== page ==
Checking some of the links of my blogroll, I wandered over to Bittersweet, and found that Zel has resurrected it as a site with info about autism. Her son Liam is autistic, and I've learned a lot from her blog last year, and from these pages now.
"The thought of Saddam Hussein with a sophisticated nuclear capability is a frightening thought, okay?" he says. "Now, having said that, I don't know what intelligence the U.S. government has. And before I can just stand up and say, 'Beyond a shadow of a doubt, we need to invade Iraq,' I guess I would like to have better information."
He hasn't seen that yet, and so -- in sharp contrast to the Bush administration -- he supports letting the U.N. weapons inspectors drive the timetable: "I think it is very important for us to wait and see what the inspectors come up with, and hopefully they come up with something conclusive."
I am doing a rare thing - listening to KFOG's Ten at Ten again tonight - it was just so good this morning! I turned it waaaaay up for Tears for Fears this morning. (Not now, because Holly has gone to bed already.)
And "Yellow Moon" by the Neville Brothers always brings back that year (1989) to me. It was the first I'd heard of them. My favorite radio DJ, Alan Bangs, a British music journalist working for a German radio and television station, introduced me to them. He had a weekly late-night show (midnight to 2am), and he played a lot of stuff you'd otherwise never hear on the radio. He didn't have a playlist, he just played whatever he felt like. He'd go off on tangents, and he'd usually make connections. I remember that Yellow Moon came up because he played something else that was also produced by Daniel Lanois.
(I still have a drawerful of tapes from his show. And I treasure them. I still love Alan Bangs for all the music he introduced me to.)
Anyway ... I really liked the Neville Brothers, and when they came to Germany for their Yellow Moon tour, I went. To all four gigs. Bonn, Hamburg, Frankfurt, and Munich. Drove all over Germany, and loved every minute of it. I think I'll tell you more about that tomorrow.
Good speech last night, I gotta give him that. Good rhetoric on Saddam Hussein, listing some of his transgressions and repeating "He has not accounted for that material. He has given no evidence of destroying it."
Well done. Good writing.
Great proposals too - an AIDS plan, health care reform, including malpractice law reform, tax cuts, money for mentoring kids, and hey! hydrogen-powered automobiles! We may not need all that oil after all ...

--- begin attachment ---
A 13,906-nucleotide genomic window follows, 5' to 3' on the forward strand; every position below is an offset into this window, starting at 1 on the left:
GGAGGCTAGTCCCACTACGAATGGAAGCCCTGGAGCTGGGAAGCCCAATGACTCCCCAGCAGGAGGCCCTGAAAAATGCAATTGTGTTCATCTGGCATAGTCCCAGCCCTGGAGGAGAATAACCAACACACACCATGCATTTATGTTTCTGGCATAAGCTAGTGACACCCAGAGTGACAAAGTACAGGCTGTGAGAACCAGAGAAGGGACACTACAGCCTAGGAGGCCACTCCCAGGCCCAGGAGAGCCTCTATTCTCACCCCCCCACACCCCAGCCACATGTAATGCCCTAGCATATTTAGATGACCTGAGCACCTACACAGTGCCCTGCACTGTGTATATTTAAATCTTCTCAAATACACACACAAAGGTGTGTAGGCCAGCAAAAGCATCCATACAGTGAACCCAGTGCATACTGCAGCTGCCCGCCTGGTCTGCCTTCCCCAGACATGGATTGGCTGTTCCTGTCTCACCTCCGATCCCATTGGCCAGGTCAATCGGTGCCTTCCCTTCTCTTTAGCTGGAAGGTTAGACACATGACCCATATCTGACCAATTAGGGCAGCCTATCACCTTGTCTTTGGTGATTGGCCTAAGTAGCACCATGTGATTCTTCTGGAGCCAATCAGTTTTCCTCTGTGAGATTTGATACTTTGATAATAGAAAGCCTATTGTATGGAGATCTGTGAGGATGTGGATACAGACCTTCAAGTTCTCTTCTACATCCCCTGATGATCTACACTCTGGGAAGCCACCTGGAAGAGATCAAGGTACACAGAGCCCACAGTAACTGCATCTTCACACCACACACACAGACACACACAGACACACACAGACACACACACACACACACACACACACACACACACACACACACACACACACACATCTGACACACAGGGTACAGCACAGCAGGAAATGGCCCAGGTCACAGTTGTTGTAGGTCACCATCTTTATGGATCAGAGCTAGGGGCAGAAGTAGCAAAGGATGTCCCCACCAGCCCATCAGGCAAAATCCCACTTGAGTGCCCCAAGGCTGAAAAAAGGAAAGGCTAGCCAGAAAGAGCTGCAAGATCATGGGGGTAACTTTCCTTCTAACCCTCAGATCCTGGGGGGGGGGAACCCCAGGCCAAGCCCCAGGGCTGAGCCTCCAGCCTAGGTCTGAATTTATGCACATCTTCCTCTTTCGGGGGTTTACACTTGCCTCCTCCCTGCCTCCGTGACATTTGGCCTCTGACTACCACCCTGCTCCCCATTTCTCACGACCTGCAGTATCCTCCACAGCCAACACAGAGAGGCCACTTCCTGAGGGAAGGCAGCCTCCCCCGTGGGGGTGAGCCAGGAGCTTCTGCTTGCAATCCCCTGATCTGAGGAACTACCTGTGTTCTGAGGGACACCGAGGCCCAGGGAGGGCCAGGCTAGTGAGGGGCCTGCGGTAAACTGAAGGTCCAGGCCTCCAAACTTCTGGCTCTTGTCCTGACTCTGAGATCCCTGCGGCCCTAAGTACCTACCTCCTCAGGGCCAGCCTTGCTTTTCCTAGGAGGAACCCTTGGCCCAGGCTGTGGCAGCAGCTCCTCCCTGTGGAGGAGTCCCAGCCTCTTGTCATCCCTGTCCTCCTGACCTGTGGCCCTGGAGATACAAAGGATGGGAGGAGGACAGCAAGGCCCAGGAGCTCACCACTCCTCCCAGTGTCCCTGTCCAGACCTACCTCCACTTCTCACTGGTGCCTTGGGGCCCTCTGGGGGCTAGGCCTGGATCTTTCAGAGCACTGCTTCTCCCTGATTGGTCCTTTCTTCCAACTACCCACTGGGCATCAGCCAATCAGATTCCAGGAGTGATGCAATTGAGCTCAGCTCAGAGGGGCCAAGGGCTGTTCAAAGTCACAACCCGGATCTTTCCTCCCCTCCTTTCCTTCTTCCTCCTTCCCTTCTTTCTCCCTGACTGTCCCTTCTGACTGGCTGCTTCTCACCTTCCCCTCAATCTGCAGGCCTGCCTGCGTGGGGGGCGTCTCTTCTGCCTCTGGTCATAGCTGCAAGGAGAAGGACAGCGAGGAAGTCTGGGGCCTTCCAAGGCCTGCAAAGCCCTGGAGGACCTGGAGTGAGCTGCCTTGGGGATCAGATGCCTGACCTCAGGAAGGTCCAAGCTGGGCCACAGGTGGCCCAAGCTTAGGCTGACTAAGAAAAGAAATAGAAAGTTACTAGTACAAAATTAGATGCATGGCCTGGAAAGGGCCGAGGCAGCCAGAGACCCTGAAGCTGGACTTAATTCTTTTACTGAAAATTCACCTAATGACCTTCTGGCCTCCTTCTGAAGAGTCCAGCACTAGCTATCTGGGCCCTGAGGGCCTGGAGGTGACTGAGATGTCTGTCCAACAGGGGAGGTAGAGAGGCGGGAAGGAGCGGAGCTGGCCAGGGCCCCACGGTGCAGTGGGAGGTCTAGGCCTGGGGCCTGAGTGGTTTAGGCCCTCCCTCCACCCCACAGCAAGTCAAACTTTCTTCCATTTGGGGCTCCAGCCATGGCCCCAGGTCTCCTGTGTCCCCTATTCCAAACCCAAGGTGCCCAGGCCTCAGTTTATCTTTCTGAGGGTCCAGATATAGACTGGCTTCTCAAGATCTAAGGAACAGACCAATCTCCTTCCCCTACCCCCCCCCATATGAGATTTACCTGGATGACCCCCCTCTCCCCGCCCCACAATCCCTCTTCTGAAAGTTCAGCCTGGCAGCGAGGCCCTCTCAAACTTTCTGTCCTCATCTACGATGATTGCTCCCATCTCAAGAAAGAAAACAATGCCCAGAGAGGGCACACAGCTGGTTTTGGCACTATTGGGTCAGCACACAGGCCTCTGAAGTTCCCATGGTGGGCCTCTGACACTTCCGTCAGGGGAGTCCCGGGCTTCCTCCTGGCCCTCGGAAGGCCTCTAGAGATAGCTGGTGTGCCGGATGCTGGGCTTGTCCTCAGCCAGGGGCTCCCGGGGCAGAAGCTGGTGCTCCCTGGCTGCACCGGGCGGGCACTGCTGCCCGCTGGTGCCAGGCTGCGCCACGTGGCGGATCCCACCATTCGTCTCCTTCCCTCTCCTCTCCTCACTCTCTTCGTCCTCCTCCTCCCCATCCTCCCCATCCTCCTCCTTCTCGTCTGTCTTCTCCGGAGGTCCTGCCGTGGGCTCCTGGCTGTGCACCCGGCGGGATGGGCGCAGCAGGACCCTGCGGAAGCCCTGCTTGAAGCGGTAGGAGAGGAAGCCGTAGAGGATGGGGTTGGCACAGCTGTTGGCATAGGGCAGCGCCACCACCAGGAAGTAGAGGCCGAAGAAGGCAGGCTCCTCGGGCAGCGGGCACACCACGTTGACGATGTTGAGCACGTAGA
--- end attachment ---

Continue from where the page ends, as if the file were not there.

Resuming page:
It all sounded good, but I didn't buy it. Where is all the money gonna come from for those fabulous plans? Not from tax revenue. And not from all the savings in military expenses when America goes to war ... and he sounded like he was ready to charge. Now, I realize that Saddam Hussein is not one of the great leaders of the free world, and that it's a good idea for him to disarm, and that Iraq would probably better off with him gone, but I don't buy that he had anything to do with the 9/11 terrorist attacks, and I don't buy that he poses an immediate threat to the US, and I don't buy that he's the only bad guy either.
And did you notice he never once said "Osama bin Laden"? He kept mentioning Al-Qaida, but never bin Laden. ("Well, of course not," said Sean when I pointed this out. "It's a bit embarrassing that a year and half after we've said 'We'll get him, dead or alive', we still have no clue where he's hiding.")
But enough of the complaints. Today was a great day because I got a call back from one of my dream companies, and they're scheduling me for an interview next week. Wish me luck!
Of muscle, that is. I wouldn't even have looked twice at this unsolicited commercial bulk email, but the sender's last name was the same as mine. What, a new marketing trick? But no, I looked at his website, and his name really is Pete Sisco. No further info on him, but hey, if you want to bulk up, don't let me stop you ... there ya go.
The natives are getting restless ... dissent is growing more and more. The San Jose Metro has a fabulous cover this week (sorry, no link yet ... give me an afternoon, and I'll photograph it, and link to the image), and two articles relating to decreasing support for the government: "Born in the USA", describing California and especially the Silicon Valley as a hotbed of mistrust and discontent, and "Faith No More", listing ten very convincing conspiracy theories about what's really behind Bush's obsession with getting a war on against Bagdad.
And today's San Jose Mercury News looks deeper into counting crowds, after last week's widely differing estimates of the anti-war demonstrations in San Francisco. Was it 40,000 or 250,000 who marched? I'll hold with a fairly conservative 150,000. And in any case, that's a lot of people taking to the street.
In other news ... Saddam Hussein is taking early retirement Citing a generous early-retirement package, Iraqi leader Saddam Hussein has announced that he will return to private life this June. "I spoke with my benefits coordinator," Hussein told reporters and curious U.N. weapons inspectors, "and realized that I was fully vested and could retire at 80 percent of my highest average salary during the last five years of my dictatorship."